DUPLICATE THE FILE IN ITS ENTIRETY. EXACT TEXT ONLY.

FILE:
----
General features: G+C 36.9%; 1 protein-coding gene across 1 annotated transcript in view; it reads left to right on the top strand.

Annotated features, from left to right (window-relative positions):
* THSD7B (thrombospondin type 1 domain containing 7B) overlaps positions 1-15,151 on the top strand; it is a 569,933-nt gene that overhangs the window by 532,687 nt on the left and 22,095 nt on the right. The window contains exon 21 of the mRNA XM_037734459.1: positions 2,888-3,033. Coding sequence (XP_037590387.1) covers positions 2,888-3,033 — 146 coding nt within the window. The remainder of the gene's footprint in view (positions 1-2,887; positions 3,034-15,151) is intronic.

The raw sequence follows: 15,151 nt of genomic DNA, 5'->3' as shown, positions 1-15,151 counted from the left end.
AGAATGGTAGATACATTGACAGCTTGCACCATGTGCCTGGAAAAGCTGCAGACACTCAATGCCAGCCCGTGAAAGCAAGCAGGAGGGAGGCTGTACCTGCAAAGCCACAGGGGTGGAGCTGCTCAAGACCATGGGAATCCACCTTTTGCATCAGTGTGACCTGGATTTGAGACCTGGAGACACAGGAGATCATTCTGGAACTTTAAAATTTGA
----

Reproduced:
General features: G+C 36.9%; 1 protein-coding gene across 1 annotated transcript in view; it reads left to right on the top strand.

Annotated features, from left to right (window-relative positions):
* THSD7B (thrombospondin type 1 domain containing 7B) overlaps positions 1-15,151 on the top strand; it is a 569,933-nt gene that overhangs the window by 532,687 nt on the left and 22,095 nt on the right. The window contains exon 21 of the mRNA XM_037734459.1: positions 2,888-3,033. Coding sequence (XP_037590387.1) covers positions 2,888-3,033 — 146 coding nt within the window. The remainder of the gene's footprint in view (positions 1-2,887; positions 3,034-15,151) is intronic.

The raw sequence follows: 15,151 nt of genomic DNA, 5'->3' as shown, positions 1-15,151 counted from the left end.
AGAATGGTAGATACATTGACAGCTTGCACCATGTGCCTGGAAAAGCTGCAGACACTCAATGCCAGCCCGTGAAAGCAAGCAGGAGGGAGGCTGTACCTGCAAAGCCACAGGGGTGGAGCTGCTCAAGACCATGGGAATCCACCTTTTGCATCAGTGTGACCTGGATTTGAGACCTGGAGACACAGGAGATCATTCTGGAACTTTAAAATTTGA